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Arizona immigration law: states vs. Obama at US Supreme Court, again

The US Supreme Court is set to hear arguments Wednesday concerning the tough Arizona immigration law. Key question: Does the state statute usurp federal authority to set immigration policy?

By , Staff writer

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    Sheriff’s officers begin the initial on-the- scene processing of a suspected illegal immigrant in Wickenburg, Ariz. Arizona is battling the federal government in court over the right to enact and enforce stricter laws against illegal immigration.
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For the second time in a month, the US Supreme Court will hear oral argument in a major election-year dispute that pits state officials against the Obama administration over the balance of power between states and the national government.

On April 25, the issue before the justices is whether Arizona exceeded its authority when it passed a tough immigration enforcement statute, Senate Bill 1070, designed to encourage illegal immigrants to pack up and leave. The Arizona strategy is called "attrition through enforcement."

The Arizona case comes roughly a month after 26 states argued at the high court that Congress had overstepped its authority in passing the president's health-care reform law.

Recommended: Do you know the facts behind Arizona's immigration law? Take our quiz.

As in the health-care case, the stakes in the immigration dispute extend well beyond fundamental questions about the scope of state and federal power. A high court decision in late June could boost or complicate political fortunes in a presidential election year.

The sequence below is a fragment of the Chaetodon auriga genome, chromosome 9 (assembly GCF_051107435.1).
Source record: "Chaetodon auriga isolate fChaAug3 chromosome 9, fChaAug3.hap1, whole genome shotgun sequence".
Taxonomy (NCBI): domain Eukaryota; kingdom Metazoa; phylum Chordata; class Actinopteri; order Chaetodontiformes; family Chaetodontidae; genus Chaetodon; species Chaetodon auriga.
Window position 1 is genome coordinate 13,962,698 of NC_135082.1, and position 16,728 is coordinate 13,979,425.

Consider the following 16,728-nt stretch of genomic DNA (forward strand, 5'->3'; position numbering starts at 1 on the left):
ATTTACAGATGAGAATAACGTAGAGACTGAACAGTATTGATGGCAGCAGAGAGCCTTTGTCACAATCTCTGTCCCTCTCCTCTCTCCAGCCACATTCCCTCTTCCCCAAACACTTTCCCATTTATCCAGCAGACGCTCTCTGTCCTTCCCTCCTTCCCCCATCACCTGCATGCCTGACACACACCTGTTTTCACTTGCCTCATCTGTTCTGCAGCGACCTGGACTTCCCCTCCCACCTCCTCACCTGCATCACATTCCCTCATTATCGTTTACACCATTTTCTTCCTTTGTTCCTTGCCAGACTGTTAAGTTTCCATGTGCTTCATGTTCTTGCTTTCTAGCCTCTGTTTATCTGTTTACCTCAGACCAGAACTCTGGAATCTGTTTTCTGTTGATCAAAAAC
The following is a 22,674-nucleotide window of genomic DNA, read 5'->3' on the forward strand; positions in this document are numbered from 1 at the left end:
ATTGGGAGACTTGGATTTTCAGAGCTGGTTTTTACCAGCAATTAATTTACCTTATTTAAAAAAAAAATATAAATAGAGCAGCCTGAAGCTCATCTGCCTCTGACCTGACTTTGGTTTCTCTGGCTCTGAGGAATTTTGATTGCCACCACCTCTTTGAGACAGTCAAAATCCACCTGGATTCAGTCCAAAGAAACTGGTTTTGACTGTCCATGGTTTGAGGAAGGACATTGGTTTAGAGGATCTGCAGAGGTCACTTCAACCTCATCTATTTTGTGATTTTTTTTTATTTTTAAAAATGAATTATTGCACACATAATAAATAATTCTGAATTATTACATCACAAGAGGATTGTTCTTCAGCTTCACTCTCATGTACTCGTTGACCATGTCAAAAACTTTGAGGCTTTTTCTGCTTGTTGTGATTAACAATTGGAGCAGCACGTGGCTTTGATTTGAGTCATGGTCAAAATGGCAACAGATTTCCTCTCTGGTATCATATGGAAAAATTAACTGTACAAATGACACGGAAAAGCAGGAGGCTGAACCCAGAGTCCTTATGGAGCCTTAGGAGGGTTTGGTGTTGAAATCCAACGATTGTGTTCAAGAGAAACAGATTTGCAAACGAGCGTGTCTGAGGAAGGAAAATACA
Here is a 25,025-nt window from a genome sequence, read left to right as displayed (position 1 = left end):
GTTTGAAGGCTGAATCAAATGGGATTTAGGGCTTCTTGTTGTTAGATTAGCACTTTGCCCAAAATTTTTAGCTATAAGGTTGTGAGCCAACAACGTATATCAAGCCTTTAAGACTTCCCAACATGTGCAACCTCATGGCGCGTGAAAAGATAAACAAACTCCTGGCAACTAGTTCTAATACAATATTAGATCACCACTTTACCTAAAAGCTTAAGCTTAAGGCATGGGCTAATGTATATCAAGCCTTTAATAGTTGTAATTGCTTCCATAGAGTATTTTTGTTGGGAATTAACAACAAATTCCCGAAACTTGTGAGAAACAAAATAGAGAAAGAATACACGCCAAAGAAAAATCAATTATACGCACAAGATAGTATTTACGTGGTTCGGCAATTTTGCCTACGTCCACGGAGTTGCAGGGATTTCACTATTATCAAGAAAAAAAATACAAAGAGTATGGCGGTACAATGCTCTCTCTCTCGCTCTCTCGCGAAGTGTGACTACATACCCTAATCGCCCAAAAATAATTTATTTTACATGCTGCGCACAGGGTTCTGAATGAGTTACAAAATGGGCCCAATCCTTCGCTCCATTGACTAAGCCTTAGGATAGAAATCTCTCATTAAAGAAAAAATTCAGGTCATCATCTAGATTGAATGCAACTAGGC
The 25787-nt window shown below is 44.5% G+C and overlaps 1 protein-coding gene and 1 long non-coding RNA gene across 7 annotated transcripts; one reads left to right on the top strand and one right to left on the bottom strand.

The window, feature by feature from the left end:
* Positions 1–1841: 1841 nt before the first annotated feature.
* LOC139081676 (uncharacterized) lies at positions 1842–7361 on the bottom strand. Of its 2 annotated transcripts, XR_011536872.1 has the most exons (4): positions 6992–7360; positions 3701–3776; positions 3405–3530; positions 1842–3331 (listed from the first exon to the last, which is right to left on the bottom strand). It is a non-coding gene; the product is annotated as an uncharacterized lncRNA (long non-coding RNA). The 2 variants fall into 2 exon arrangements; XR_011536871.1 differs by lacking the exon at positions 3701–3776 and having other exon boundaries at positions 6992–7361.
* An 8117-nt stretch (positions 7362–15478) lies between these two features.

Immigration is an important issue to many Latino voters, a significant and growing constituency within the US electorate. Polling shows President Obama with a substantial lead among Latinos over presumptive Republican nominee Mitt Romney.

But immigration is also a powerful issue among conservatives and many independents. Polls show that despite an Obama administration lawsuit to block Arizona’s immigration enforcement law, Americans favor the state’s tough provision 2 to 1.

As if that isn't enough drama, the same two lawyers who argued the health-care case are set to face off again in the Arizona dispute – Washington appellate lawyer Paul Clement and Solicitor General Donald Verrilli.

The question for the high court is whether Arizona and other states are entitled to pass state laws that mirror specific provisions in federal immigration statutes and strictly enforce those provisions even when the Obama administration has decided – as a matter of policy and budgetary constraint – not to enforce those same provisions.

"There is absolutely no conflict between these [Arizona] provisions and federal law because SB 1070 adopts the federal rule as its own," Mr. Clement writes in his brief on behalf of Arizona.